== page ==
Two candidates with distinct qualifications rose to the top in Saturday's election for state Republican chair. Luanne Van Werven of Lynden, the candidate with grassroots experience, finished second to Susan Hutchison, who had more star power as a former KIRO-TV anchor.
Van Werven won a plurality of the first ballot, taking 41 votes to Hutchison's 39. (117 state committee members from county party leadership were eligible to vote at the committee's meeting in Spokane.) But Hutchison took the second ballot, after supporters of the libertarian-leaning candidates on the first ballot swung to her.
The Politics Blog has been following Van Werven's run for state chair ever since she took over as interim chair, after the resignation of Kirby Wilbur less than a month ago. My story based on an interview today with Van Werven will appear in The Bellingham Herald tomorrow, but I post it at the very bottom here for you, prior to editing.
Here's the statement issued late Monday by the Washington State Republican Party:
Washington State Republicans Choose Dynamic New Leadership
Susan Hutchison Elected as Washington State Republican Party Chair
The Washington State Republican Party’s state committee members and county chairs voted Saturday to elect Susan Hutchison to be their next Chair by a strong majority vote of 59 to 46 on their second ballot, a decision that is being heralded as a step toward a more efficient and dynamic style of leadership. “My experience running for office in 2009, 25 years in media and 10 years working in the non-profit sector gives me the skills and experience needed for this job right now. I am looking forward to helping the voters elect good Republicans to work with good Democrats to do good for the citizens of the state,” Hutchison said.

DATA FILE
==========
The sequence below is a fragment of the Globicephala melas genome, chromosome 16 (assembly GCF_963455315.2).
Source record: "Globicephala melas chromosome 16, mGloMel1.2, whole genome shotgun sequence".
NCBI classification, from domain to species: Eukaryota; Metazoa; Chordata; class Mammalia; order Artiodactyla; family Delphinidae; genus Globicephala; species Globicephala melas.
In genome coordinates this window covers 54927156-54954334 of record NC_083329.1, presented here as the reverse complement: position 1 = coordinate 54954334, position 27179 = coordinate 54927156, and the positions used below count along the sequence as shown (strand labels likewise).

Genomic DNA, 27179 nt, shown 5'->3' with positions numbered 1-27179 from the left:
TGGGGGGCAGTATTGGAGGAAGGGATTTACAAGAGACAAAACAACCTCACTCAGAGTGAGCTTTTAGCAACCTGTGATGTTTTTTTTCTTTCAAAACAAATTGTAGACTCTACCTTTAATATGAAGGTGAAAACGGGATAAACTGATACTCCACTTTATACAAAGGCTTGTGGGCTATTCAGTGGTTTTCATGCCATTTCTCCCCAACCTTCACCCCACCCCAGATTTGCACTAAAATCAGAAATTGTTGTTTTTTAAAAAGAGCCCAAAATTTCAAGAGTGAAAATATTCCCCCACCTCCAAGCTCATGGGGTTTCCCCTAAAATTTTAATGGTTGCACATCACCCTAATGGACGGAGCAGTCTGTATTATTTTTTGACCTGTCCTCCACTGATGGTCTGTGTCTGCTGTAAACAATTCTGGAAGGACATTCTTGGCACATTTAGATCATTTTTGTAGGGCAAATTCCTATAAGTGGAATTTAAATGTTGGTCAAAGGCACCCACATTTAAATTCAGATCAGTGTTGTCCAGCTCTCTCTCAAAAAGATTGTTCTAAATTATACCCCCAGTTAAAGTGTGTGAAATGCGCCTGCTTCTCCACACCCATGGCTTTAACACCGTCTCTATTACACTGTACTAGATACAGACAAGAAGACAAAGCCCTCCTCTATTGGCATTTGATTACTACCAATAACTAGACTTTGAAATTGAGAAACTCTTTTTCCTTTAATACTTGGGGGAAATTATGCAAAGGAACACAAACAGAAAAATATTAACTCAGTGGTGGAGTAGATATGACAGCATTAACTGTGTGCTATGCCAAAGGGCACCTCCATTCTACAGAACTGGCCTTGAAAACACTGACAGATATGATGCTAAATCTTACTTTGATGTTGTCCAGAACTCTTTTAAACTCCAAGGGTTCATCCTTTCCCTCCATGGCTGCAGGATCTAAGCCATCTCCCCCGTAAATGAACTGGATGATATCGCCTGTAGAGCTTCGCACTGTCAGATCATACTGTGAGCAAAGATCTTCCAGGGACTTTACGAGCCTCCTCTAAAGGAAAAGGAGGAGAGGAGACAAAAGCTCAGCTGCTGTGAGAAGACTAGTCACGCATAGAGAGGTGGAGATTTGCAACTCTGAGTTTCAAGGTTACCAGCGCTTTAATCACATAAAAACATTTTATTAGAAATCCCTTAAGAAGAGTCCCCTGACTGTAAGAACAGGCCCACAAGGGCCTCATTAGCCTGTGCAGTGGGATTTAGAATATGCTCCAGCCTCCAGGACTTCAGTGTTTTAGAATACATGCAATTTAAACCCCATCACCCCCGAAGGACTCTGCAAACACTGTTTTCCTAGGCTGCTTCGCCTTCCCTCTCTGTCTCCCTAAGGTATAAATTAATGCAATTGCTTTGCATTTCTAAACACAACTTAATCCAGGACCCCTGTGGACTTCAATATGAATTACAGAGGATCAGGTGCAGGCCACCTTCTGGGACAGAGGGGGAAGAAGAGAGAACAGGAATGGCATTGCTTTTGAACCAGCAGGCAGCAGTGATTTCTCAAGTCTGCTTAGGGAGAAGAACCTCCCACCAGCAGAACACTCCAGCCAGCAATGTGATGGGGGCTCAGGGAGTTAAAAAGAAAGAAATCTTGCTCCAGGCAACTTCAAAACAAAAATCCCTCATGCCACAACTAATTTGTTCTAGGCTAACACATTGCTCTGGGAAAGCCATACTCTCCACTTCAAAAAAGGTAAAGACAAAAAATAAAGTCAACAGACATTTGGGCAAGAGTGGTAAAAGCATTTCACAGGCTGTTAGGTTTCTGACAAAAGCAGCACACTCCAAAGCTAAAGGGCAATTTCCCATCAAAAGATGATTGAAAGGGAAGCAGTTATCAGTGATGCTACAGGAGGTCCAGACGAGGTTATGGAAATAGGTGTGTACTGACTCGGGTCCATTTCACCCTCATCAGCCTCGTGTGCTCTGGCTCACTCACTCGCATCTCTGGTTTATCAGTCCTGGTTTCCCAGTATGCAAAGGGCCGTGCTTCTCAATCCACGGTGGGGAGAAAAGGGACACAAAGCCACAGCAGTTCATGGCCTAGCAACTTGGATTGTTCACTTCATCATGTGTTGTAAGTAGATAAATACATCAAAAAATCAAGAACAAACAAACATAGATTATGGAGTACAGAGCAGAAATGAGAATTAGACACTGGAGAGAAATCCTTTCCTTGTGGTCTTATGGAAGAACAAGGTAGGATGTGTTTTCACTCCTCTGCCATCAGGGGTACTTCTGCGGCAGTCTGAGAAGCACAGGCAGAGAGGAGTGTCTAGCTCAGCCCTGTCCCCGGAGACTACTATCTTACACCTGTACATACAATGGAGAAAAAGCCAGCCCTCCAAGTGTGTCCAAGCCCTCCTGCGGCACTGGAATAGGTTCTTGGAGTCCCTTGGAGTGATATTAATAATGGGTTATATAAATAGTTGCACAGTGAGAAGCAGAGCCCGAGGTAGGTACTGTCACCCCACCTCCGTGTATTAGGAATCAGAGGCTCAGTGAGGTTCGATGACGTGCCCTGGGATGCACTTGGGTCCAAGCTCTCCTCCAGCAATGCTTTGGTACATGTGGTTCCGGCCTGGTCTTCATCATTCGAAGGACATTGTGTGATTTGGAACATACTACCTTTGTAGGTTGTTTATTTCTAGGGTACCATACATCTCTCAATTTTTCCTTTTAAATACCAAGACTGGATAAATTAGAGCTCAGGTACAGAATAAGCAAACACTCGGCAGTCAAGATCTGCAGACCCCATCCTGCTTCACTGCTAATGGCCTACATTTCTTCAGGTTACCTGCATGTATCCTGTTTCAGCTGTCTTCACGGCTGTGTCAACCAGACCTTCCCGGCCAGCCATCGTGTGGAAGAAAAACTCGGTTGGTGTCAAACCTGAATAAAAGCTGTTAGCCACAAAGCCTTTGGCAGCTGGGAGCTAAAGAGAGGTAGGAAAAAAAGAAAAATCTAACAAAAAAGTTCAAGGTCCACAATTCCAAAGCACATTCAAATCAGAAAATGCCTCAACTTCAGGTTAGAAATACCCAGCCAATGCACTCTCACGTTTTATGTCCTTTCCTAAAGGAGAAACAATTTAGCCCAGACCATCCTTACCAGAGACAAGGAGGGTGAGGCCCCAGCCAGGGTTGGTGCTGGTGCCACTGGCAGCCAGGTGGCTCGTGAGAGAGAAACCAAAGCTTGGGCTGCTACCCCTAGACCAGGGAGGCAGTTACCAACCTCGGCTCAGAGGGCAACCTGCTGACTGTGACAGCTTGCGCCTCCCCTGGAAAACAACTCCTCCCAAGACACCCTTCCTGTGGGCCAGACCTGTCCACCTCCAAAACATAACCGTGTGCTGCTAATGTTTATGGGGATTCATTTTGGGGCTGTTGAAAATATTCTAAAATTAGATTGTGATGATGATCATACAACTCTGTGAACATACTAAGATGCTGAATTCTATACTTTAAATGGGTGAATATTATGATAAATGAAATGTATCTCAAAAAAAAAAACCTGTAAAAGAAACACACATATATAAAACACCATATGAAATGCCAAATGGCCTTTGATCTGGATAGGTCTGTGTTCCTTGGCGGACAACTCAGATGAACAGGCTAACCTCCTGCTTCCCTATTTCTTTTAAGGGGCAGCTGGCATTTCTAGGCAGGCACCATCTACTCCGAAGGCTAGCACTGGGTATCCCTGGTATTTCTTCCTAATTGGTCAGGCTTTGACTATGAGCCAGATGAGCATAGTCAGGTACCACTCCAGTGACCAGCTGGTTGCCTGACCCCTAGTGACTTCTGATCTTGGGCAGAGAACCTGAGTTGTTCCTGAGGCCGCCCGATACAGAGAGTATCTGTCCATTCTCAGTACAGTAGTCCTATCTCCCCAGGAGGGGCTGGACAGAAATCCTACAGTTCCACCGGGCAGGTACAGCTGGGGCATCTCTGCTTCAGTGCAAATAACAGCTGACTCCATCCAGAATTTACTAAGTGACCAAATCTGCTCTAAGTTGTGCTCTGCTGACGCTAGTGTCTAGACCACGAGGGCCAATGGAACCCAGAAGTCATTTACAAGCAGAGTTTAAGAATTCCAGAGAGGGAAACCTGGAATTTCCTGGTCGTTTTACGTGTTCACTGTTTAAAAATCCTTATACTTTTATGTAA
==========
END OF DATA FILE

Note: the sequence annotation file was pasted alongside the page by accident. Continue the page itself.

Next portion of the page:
In the wake of her election, Hutchison received warm congratulations from both grassroots activists, party officials and Republican elected officeholders, a wave of unbridled optimism about the future of Republicans in Washington State.
U.S. Rep. Cathy McMorris Rodgers (R-Spokane) offered her comments, saying:
"I'm excited by the election of Susan Hutchison to be State Party Chair. She gives me hope because she is a leader who will unify and present a positive vision for our party moving forward. Susan is a tremendously talented communicator. She will bring dynamic leadership and organization to our efforts to elect freedom loving individuals in Washington State. I am looking forward to working closely with her, to recruit the best possible candidates. She's smart, experienced, talented, and articulate in the conservative cause."
King County Councilmember Reagan Dunn gave his own high praise:
“Susan will rebuild the Republican Party to its full strength just like Jennifer Dunn did when she was chair and we had a Republican Governor and majorities in the State House and Senate."
Hutchison spent 20 years as an award winning news anchor at KIRO-TV in Seattle, and for ten years has been Executive Director of the Charles and Lisa Simonyi Fund for Arts and Sciences. In 2009 she won the primary for King County Executive.